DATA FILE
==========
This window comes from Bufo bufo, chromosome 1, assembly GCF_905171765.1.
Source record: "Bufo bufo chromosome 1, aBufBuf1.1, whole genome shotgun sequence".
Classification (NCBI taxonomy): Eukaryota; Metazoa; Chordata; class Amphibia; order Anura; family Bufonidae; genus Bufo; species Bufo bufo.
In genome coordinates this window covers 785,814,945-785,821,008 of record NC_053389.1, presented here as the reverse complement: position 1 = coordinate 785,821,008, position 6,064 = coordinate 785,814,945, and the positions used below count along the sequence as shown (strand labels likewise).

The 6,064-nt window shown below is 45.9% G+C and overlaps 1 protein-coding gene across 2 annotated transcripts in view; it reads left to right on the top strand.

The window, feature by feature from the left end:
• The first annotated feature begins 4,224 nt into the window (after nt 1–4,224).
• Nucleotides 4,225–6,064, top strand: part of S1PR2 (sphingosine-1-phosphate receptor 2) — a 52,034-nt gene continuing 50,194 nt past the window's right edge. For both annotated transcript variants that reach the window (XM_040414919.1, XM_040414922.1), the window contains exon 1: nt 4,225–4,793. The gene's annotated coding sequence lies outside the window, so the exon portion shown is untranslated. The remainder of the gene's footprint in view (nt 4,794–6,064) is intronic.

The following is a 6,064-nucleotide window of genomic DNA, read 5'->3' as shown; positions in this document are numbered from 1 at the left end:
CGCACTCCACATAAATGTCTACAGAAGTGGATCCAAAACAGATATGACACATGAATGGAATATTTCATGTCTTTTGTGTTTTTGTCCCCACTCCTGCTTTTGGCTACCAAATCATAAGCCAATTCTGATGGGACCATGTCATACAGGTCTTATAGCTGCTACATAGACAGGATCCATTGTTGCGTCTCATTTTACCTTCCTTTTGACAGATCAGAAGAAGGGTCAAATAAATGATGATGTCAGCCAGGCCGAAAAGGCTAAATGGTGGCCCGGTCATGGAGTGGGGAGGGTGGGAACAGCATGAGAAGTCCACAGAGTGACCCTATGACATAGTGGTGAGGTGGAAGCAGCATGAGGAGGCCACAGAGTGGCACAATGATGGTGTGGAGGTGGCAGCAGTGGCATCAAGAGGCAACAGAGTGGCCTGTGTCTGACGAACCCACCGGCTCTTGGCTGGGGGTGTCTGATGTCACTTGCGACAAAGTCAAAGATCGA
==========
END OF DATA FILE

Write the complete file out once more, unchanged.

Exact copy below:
This window comes from Bufo bufo, chromosome 1, assembly GCF_905171765.1.
Source record: "Bufo bufo chromosome 1, aBufBuf1.1, whole genome shotgun sequence".
Classification (NCBI taxonomy): Eukaryota; Metazoa; Chordata; class Amphibia; order Anura; family Bufonidae; genus Bufo; species Bufo bufo.
In genome coordinates this window covers 785,814,945-785,821,008 of record NC_053389.1, presented here as the reverse complement: position 1 = coordinate 785,821,008, position 6,064 = coordinate 785,814,945, and the positions used below count along the sequence as shown (strand labels likewise).

The 6,064-nt window shown below is 45.9% G+C and overlaps 1 protein-coding gene across 2 annotated transcripts in view; it reads left to right on the top strand.

The window, feature by feature from the left end:
• The first annotated feature begins 4,224 nt into the window (after nt 1–4,224).
• Nucleotides 4,225–6,064, top strand: part of S1PR2 (sphingosine-1-phosphate receptor 2) — a 52,034-nt gene continuing 50,194 nt past the window's right edge. For both annotated transcript variants that reach the window (XM_040414919.1, XM_040414922.1), the window contains exon 1: nt 4,225–4,793. The gene's annotated coding sequence lies outside the window, so the exon portion shown is untranslated. The remainder of the gene's footprint in view (nt 4,794–6,064) is intronic.

The following is a 6,064-nucleotide window of genomic DNA, read 5'->3' as shown; positions in this document are numbered from 1 at the left end:
CGCACTCCACATAAATGTCTACAGAAGTGGATCCAAAACAGATATGACACATGAATGGAATATTTCATGTCTTTTGTGTTTTTGTCCCCACTCCTGCTTTTGGCTACCAAATCATAAGCCAATTCTGATGGGACCATGTCATACAGGTCTTATAGCTGCTACATAGACAGGATCCATTGTTGCGTCTCATTTTACCTTCCTTTTGACAGATCAGAAGAAGGGTCAAATAAATGATGATGTCAGCCAGGCCGAAAAGGCTAAATGGTGGCCCGGTCATGGAGTGGGGAGGGTGGGAACAGCATGAGAAGTCCACAGAGTGACCCTATGACATAGTGGTGAGGTGGAAGCAGCATGAGGAGGCCACAGAGTGGCACAATGATGGTGTGGAGGTGGCAGCAGTGGCATCAAGAGGCAACAGAGTGGCCTGTGTCTGACGAACCCACCGGCTCTTGGCTGGGGGTGTCTGATGTCACTTGCGACAAAGTCAAAGATCGA